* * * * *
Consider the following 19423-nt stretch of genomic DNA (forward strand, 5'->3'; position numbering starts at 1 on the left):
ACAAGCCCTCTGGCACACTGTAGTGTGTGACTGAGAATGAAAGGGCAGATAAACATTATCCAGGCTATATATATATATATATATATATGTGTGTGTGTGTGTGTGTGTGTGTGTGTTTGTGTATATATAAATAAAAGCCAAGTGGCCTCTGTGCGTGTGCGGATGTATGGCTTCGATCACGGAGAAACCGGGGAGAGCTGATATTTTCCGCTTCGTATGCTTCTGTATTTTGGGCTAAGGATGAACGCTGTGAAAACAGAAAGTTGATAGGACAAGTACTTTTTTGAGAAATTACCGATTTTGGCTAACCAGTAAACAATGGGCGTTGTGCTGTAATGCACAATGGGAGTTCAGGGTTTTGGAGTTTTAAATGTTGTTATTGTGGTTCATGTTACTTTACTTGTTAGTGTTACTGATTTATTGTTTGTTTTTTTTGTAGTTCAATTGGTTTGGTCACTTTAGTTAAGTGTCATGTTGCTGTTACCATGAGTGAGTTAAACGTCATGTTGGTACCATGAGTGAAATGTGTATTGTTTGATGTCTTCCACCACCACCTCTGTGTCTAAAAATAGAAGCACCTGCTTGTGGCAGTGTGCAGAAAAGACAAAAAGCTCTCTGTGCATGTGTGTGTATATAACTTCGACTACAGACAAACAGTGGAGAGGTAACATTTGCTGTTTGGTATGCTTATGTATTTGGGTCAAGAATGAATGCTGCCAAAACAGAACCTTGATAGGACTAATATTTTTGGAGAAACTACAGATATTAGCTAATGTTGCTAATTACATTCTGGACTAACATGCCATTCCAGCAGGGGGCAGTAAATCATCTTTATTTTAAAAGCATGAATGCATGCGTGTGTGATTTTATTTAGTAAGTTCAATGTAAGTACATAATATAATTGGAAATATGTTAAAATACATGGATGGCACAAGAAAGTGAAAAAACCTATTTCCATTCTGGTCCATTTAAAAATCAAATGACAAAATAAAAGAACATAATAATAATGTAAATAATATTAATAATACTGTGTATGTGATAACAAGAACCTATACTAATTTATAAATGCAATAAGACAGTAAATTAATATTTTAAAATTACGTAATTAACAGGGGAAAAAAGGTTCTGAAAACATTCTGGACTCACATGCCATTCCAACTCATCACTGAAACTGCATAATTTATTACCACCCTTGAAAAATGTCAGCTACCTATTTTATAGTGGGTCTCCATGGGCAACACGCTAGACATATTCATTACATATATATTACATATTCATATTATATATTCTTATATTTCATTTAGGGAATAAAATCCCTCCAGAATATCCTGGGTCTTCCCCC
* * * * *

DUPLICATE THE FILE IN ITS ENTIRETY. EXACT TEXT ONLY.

Consider the following 19423-nt stretch of genomic DNA (forward strand, 5'->3'; position numbering starts at 1 on the left):
ACAAGCCCTCTGGCACACTGTAGTGTGTGACTGAGAATGAAAGGGCAGATAAACATTATCCAGGCTATATATATATATATATATATATGTGTGTGTGTGTGTGTGTGTGTGTGTGTTTGTGTATATATAAATAAAAGCCAAGTGGCCTCTGTGCGTGTGCGGATGTATGGCTTCGATCACGGAGAAACCGGGGAGAGCTGATATTTTCCGCTTCGTATGCTTCTGTATTTTGGGCTAAGGATGAACGCTGTGAAAACAGAAAGTTGATAGGACAAGTACTTTTTTGAGAAATTACCGATTTTGGCTAACCAGTAAACAATGGGCGTTGTGCTGTAATGCACAATGGGAGTTCAGGGTTTTGGAGTTTTAAATGTTGTTATTGTGGTTCATGTTACTTTACTTGTTAGTGTTACTGATTTATTGTTTGTTTTTTTTGTAGTTCAATTGGTTTGGTCACTTTAGTTAAGTGTCATGTTGCTGTTACCATGAGTGAGTTAAACGTCATGTTGGTACCATGAGTGAAATGTGTATTGTTTGATGTCTTCCACCACCACCTCTGTGTCTAAAAATAGAAGCACCTGCTTGTGGCAGTGTGCAGAAAAGACAAAAAGCTCTCTGTGCATGTGTGTGTATATAACTTCGACTACAGACAAACAGTGGAGAGGTAACATTTGCTGTTTGGTATGCTTATGTATTTGGGTCAAGAATGAATGCTGCCAAAACAGAACCTTGATAGGACTAATATTTTTGGAGAAACTACAGATATTAGCTAATGTTGCTAATTACATTCTGGACTAACATGCCATTCCAGCAGGGGGCAGTAAATCATCTTTATTTTAAAAGCATGAATGCATGCGTGTGTGATTTTATTTAGTAAGTTCAATGTAAGTACATAATATAATTGGAAATATGTTAAAATACATGGATGGCACAAGAAAGTGAAAAAACCTATTTCCATTCTGGTCCATTTAAAAATCAAATGACAAAATAAAAGAACATAATAATAATGTAAATAATATTAATAATACTGTGTATGTGATAACAAGAACCTATACTAATTTATAAATGCAATAAGACAGTAAATTAATATTTTAAAATTACGTAATTAACAGGGGAAAAAAGGTTCTGAAAACATTCTGGACTCACATGCCATTCCAACTCATCACTGAAACTGCATAATTTATTACCACCCTTGAAAAATGTCAGCTACCTATTTTATAGTGGGTCTCCATGGGCAACACGCTAGACATATTCATTACATATATATTACATATTCATATTATATATTCTTATATTTCATTTAGGGAATAAAATCCCTCCAGAATATCCTGGGTCTTCCCCC